OC Transpo driver, supervisor grilled on brake training
Defence questions whether Aissatou Diallo was properly trained on use of double-decker's emergency brake
Testimony from an OC Transpo driver and supervisor during the Westboro bus crash trial has raised questions about the consistency of training at Ottawa's transit agency, especially when it comes to emergency braking.
Aissatou Diallo, who was behind the wheel of the double-decker bus involved in the fatal 2019 collision, has pleaded not guilty to all 38 dangerous driving charges against her, including three counts of dangerous driving causing death.
On Wednesday, court heard from Allan Smith, the OC Transpo operator who had driven the same bus on the morning of Jan 11, 2019, the day of the collision.
During cross-examination, Smith was asked if he remembered being trained on emergency braking, including any exercises during which he had to deploy the vehicle's emergency brake.
Smith said he had no firm recollection, but said it may have been covered during class. He said he didn't remember ever deploying the emergency brake during training.
Smith, who has worked at OC Transpo since 2017 and drove transport trucks before that, already had an air brake endorsement on his licence, and said he was allowed to skip some of the training because of that.
The defence has raised questions about whether Diallo was ever shown the emergency hand brake on the double-decker.
On Wednesday, assistant Crown attorney Dallas Mack filed a double-decker training checklist that Diallo had signed on July 28, 2018, acknowledging she understood and had handled features of the bus including the hand brake.
During previous testimony, OC Transpo's training manager said he couldn't find any indication in Diallo's daily training records that she had received specific instruction in the use of the hand brake.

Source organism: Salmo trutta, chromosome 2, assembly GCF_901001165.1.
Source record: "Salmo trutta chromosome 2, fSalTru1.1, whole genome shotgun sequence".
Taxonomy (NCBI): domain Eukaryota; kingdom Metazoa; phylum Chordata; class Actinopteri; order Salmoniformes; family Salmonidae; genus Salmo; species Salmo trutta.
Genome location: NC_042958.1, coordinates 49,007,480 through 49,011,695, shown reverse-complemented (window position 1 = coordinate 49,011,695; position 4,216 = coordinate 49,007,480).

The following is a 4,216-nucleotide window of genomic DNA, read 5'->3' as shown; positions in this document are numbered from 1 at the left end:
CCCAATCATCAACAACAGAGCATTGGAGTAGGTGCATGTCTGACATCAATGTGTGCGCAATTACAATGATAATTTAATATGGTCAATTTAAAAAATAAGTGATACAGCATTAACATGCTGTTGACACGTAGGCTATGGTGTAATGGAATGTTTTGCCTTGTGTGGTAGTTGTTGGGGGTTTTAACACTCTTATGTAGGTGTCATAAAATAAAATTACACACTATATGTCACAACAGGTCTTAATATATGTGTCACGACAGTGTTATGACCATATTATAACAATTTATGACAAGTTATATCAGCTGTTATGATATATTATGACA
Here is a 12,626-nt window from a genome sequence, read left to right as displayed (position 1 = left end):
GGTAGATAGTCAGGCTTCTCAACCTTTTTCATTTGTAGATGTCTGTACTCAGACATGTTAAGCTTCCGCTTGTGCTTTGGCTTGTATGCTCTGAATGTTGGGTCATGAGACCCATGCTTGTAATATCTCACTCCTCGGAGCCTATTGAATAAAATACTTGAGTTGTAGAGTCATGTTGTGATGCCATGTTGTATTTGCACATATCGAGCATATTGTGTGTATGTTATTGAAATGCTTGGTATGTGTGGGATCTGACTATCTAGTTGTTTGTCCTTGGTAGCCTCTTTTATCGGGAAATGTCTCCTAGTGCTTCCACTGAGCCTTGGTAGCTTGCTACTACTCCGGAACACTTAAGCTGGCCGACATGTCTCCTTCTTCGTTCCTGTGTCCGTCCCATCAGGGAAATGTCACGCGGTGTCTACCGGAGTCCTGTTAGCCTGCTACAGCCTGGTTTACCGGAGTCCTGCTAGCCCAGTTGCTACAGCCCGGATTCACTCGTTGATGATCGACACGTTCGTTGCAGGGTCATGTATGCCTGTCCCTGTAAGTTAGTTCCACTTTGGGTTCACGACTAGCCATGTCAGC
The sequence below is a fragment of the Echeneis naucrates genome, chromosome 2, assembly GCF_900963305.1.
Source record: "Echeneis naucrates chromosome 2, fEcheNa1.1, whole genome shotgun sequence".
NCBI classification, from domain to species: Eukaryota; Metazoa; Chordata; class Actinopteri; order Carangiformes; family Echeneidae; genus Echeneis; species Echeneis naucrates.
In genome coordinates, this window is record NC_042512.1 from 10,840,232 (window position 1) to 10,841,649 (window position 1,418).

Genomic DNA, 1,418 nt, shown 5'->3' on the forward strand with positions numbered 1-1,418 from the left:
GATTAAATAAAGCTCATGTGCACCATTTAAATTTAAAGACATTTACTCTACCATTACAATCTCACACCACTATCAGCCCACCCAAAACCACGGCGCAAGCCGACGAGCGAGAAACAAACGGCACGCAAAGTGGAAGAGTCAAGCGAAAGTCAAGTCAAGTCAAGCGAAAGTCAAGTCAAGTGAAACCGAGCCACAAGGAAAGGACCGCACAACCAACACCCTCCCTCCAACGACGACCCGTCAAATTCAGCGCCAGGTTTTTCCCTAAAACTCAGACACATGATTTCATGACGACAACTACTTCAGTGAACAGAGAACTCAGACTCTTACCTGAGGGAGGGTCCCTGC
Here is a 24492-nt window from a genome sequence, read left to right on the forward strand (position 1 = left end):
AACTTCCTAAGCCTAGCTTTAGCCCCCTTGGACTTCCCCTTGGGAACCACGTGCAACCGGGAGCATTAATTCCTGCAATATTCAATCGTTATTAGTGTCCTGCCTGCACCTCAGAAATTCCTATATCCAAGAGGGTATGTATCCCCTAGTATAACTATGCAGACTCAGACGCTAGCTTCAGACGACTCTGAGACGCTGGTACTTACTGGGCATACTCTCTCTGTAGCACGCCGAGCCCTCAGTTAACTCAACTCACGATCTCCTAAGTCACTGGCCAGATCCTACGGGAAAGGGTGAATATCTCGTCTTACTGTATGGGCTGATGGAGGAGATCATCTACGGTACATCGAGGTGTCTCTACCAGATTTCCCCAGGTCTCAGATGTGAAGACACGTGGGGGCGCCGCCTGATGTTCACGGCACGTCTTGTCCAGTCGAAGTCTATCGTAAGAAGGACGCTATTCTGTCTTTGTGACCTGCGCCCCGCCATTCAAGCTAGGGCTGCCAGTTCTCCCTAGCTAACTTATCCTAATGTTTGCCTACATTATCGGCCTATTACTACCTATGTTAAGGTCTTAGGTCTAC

Lindsay Toll, OC Transpo's manager of training and education, told court drivers are instructed on emergency braking in their first two days of training. Both Toll and Christopher Chenier, another trainer who testified, said the training takes place at low speeds in controlled environments.
The defence has raised the findings of the 2020 auditor general's report on OC Transpo's new bus operator training, which concluded more standardized instruction was needed.
'No issues' with bus on morning shift
Smith, who drove double-decker 8155 during the 6-9 a.m. shift on Jan. 11, 2019, testified he'd found "no issues" with the vehicle during his pre-trip inspection. Diallo drove the same bus later that day.
Court heard that Smith had told police he found the brakes on the double-deckers sensitive and prone to locking, especially in icy conditions.
He added in court that he felt the brakes were less problematic by 2018, when OC Transpo began inspecting them every six months instead of annually, as instructed by Ministry of Transportation guidelines.
Smith also told police that in his opinion, the Transitway speed limit between Tunney's Pasture and Westboro station, which increases to 90 km/h, is too high. In court, he said that stretch is too short for those speeds in most situations.